National guidance on information sharing
The government has published national guidance on information sharing in the context of children and vulnerable adults.
The comprehensive guidance is supported by a wide variety of organisations. It includes a full version, a pocket version and a set of frequently asked questions. There is also more extensive legal guidance online.
Information sharing is one of the trickiest areas of child protection and dealing with vulnerable young people, and the guidance is at pains to deal with a number of myths. It makes the point that while information sharing protocols are useful, the fact that a protocol does not exist is no reason for not sharing information.
The most crucial piece of advice is, as is always the case with child protection, to seek advice when unsure. A very useful part of the guidance is the list of Seven Golden Rules for Information Sharing. These are:
1 Remember that the Data Protection Act is not a barrier to sharing information but provides a framework to ensure that personal information is shared appropriately.
2 Be open and honest with the person (and/or their family where appropriate) from the outset about why, what, how and with whom information will, or could, be shared and seek their agreement unless it is unsafe or inappropriate to do so.
3 Seek advice if you are in any doubt, without disclosing the identity of the person if possible.
4 Share information with consent where appropriate and, where possible, respect the wishes of those who do not consent. You may still share information without consent if, in your judgement, that lack of consent can be overridden in the public interest. You will need to base your judgement on the facts of the case.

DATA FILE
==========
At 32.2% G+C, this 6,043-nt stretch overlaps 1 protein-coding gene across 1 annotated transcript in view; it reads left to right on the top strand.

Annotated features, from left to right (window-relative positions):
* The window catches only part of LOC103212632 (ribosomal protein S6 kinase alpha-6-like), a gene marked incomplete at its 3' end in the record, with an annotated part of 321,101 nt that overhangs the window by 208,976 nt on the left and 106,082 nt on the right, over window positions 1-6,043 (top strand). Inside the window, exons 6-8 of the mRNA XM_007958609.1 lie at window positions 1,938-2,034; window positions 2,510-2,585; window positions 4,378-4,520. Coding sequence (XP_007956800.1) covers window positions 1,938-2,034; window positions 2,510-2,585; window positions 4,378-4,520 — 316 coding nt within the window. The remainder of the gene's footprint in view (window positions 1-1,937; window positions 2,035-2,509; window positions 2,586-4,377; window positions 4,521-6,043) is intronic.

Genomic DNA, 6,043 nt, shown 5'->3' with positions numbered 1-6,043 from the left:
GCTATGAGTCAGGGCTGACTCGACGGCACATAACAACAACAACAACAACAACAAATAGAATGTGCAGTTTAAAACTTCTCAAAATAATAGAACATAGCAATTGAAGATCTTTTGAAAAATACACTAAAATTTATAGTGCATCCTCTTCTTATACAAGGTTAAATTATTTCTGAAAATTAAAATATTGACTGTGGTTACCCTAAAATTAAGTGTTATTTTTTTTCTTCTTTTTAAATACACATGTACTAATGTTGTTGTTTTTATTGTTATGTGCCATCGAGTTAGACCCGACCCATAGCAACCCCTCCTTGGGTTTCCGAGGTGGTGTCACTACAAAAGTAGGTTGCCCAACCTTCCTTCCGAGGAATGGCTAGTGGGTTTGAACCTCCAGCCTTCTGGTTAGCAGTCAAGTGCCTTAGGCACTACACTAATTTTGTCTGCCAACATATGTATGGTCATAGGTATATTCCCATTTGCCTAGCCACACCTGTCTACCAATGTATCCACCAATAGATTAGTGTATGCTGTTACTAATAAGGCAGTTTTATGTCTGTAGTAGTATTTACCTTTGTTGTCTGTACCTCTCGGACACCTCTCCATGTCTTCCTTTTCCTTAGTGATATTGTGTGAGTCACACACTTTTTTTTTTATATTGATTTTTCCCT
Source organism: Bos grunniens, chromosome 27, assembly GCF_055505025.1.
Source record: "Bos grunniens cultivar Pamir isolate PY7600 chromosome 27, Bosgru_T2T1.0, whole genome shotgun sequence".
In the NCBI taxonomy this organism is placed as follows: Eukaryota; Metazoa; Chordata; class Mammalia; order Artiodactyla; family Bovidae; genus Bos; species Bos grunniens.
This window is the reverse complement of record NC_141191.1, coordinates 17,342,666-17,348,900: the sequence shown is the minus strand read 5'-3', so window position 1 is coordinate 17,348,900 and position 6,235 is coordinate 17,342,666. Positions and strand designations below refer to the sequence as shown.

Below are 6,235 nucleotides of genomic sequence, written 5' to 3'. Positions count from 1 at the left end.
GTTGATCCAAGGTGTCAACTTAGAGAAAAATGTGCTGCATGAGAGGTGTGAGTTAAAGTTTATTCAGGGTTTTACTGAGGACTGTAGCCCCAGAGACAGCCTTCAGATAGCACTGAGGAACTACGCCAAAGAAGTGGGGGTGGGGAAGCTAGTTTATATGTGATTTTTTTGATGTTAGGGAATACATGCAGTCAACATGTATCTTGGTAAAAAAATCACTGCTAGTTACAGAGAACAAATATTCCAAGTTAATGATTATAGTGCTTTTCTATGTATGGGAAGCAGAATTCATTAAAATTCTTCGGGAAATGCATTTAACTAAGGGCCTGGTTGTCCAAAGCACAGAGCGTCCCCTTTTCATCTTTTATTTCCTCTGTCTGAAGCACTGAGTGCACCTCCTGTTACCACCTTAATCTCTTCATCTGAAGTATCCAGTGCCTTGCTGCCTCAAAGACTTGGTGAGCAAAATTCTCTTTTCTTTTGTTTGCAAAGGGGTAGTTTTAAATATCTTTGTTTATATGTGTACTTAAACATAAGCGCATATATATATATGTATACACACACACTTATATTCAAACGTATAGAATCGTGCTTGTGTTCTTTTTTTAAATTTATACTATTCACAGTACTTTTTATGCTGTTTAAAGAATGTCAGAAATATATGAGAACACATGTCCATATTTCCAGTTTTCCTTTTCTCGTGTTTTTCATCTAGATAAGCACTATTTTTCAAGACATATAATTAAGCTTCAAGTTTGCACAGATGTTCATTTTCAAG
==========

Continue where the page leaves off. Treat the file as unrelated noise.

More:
5 Consider safety and wellbeing as part of the basis of your information sharing decisions - both of the individual and others who may be affected by his/her actions.
6 Ensure information you share is necessary for the purpose for which you are sharing it, is shared only with those people who need it, is accurate and up to date, is shared in a timely fashion, and is done so securely.
7 Keep a record of your decision and the reasons for it - whether it is to share information or not. If you decide to share, then record what you have shared, with whom and for what purpose.
Although these are not hard and fast rules and contain qualifications, they will be extremely helpful in enabling decision makers to sort out the issues for themselves and to justify their actions.
Schools and colleges need to have the full document readily available to senior staff and the pocket guide is a must for pastoral staff. Both documents contain an excellent decision-path diagram which could be the basis for internal staff training.
For copies of the guidance, go to: www.ecm.gov.uk/informationsharing
© 2017 Association of School and College Leaders